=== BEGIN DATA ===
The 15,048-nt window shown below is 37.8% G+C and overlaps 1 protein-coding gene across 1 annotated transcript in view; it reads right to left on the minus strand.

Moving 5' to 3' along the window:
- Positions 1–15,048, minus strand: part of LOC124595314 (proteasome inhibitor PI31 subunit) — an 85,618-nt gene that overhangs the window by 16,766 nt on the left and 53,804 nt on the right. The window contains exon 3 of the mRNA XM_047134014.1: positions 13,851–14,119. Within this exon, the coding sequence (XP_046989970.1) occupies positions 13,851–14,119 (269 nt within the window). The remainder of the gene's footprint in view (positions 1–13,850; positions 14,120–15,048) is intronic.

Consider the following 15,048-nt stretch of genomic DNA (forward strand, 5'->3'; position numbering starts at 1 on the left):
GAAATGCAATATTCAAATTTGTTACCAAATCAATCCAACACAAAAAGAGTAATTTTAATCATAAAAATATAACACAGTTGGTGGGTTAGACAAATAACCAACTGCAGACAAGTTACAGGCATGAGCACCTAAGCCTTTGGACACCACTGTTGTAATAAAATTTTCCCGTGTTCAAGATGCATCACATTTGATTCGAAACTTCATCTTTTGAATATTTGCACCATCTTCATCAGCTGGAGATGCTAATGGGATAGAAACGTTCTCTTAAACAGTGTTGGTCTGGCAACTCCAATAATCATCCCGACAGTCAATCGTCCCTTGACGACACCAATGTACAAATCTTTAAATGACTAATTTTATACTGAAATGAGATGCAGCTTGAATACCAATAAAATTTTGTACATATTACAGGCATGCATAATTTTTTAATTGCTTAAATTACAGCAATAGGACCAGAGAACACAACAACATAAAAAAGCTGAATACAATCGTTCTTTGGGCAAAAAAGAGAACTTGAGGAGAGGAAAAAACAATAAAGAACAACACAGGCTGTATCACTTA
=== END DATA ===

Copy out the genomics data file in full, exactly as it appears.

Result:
The 15,048-nt window shown below is 37.8% G+C and overlaps 1 protein-coding gene across 1 annotated transcript in view; it reads right to left on the minus strand.

Moving 5' to 3' along the window:
- Positions 1–15,048, minus strand: part of LOC124595314 (proteasome inhibitor PI31 subunit) — an 85,618-nt gene that overhangs the window by 16,766 nt on the left and 53,804 nt on the right. The window contains exon 3 of the mRNA XM_047134014.1: positions 13,851–14,119. Within this exon, the coding sequence (XP_046989970.1) occupies positions 13,851–14,119 (269 nt within the window). The remainder of the gene's footprint in view (positions 1–13,850; positions 14,120–15,048) is intronic.

Consider the following 15,048-nt stretch of genomic DNA (forward strand, 5'->3'; position numbering starts at 1 on the left):
GAAATGCAATATTCAAATTTGTTACCAAATCAATCCAACACAAAAAGAGTAATTTTAATCATAAAAATATAACACAGTTGGTGGGTTAGACAAATAACCAACTGCAGACAAGTTACAGGCATGAGCACCTAAGCCTTTGGACACCACTGTTGTAATAAAATTTTCCCGTGTTCAAGATGCATCACATTTGATTCGAAACTTCATCTTTTGAATATTTGCACCATCTTCATCAGCTGGAGATGCTAATGGGATAGAAACGTTCTCTTAAACAGTGTTGGTCTGGCAACTCCAATAATCATCCCGACAGTCAATCGTCCCTTGACGACACCAATGTACAAATCTTTAAATGACTAATTTTATACTGAAATGAGATGCAGCTTGAATACCAATAAAATTTTGTACATATTACAGGCATGCATAATTTTTTAATTGCTTAAATTACAGCAATAGGACCAGAGAACACAACAACATAAAAAAGCTGAATACAATCGTTCTTTGGGCAAAAAAGAGAACTTGAGGAGAGGAAAAAACAATAAAGAACAACACAGGCTGTATCACTTA